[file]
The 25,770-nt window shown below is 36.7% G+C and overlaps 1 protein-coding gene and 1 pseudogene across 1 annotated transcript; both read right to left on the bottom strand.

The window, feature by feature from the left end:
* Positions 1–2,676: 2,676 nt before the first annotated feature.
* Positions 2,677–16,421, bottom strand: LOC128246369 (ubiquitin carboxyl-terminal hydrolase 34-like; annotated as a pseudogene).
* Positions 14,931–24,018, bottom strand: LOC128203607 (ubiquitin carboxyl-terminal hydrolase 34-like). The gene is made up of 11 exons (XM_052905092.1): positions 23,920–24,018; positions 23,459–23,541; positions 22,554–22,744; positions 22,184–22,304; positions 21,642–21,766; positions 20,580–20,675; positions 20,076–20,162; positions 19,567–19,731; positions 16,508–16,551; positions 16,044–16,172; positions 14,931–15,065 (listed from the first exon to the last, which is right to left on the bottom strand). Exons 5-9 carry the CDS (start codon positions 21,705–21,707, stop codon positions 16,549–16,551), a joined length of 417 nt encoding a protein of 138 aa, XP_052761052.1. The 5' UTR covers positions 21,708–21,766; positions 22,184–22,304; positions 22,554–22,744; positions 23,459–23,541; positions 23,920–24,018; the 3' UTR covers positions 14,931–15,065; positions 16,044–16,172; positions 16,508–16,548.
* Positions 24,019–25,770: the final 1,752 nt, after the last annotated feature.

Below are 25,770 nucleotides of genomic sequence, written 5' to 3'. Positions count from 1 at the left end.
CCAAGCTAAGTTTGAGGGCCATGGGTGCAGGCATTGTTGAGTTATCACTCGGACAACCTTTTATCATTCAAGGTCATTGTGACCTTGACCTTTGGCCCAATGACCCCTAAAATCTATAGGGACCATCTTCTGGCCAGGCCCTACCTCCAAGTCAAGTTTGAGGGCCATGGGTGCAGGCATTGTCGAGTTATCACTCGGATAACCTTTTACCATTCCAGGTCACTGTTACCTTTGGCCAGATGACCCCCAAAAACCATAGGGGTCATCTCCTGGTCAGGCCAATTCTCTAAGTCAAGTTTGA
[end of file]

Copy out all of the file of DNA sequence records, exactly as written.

The 25,770-nt window shown below is 36.7% G+C and overlaps 1 protein-coding gene and 1 pseudogene across 1 annotated transcript; both read right to left on the bottom strand.

The window, feature by feature from the left end:
* Positions 1–2,676: 2,676 nt before the first annotated feature.
* Positions 2,677–16,421, bottom strand: LOC128246369 (ubiquitin carboxyl-terminal hydrolase 34-like; annotated as a pseudogene).
* Positions 14,931–24,018, bottom strand: LOC128203607 (ubiquitin carboxyl-terminal hydrolase 34-like). The gene is made up of 11 exons (XM_052905092.1): positions 23,920–24,018; positions 23,459–23,541; positions 22,554–22,744; positions 22,184–22,304; positions 21,642–21,766; positions 20,580–20,675; positions 20,076–20,162; positions 19,567–19,731; positions 16,508–16,551; positions 16,044–16,172; positions 14,931–15,065 (listed from the first exon to the last, which is right to left on the bottom strand). Exons 5-9 carry the CDS (start codon positions 21,705–21,707, stop codon positions 16,549–16,551), a joined length of 417 nt encoding a protein of 138 aa, XP_052761052.1. The 5' UTR covers positions 21,708–21,766; positions 22,184–22,304; positions 22,554–22,744; positions 23,459–23,541; positions 23,920–24,018; the 3' UTR covers positions 14,931–15,065; positions 16,044–16,172; positions 16,508–16,548.
* Positions 24,019–25,770: the final 1,752 nt, after the last annotated feature.

Below are 25,770 nucleotides of genomic sequence, written 5' to 3'. Positions count from 1 at the left end.
CCAAGCTAAGTTTGAGGGCCATGGGTGCAGGCATTGTTGAGTTATCACTCGGACAACCTTTTATCATTCAAGGTCATTGTGACCTTGACCTTTGGCCCAATGACCCCTAAAATCTATAGGGACCATCTTCTGGCCAGGCCCTACCTCCAAGTCAAGTTTGAGGGCCATGGGTGCAGGCATTGTCGAGTTATCACTCGGATAACCTTTTACCATTCCAGGTCACTGTTACCTTTGGCCAGATGACCCCCAAAAACCATAGGGGTCATCTCCTGGTCAGGCCAATTCTCTAAGTCAAGTTTGA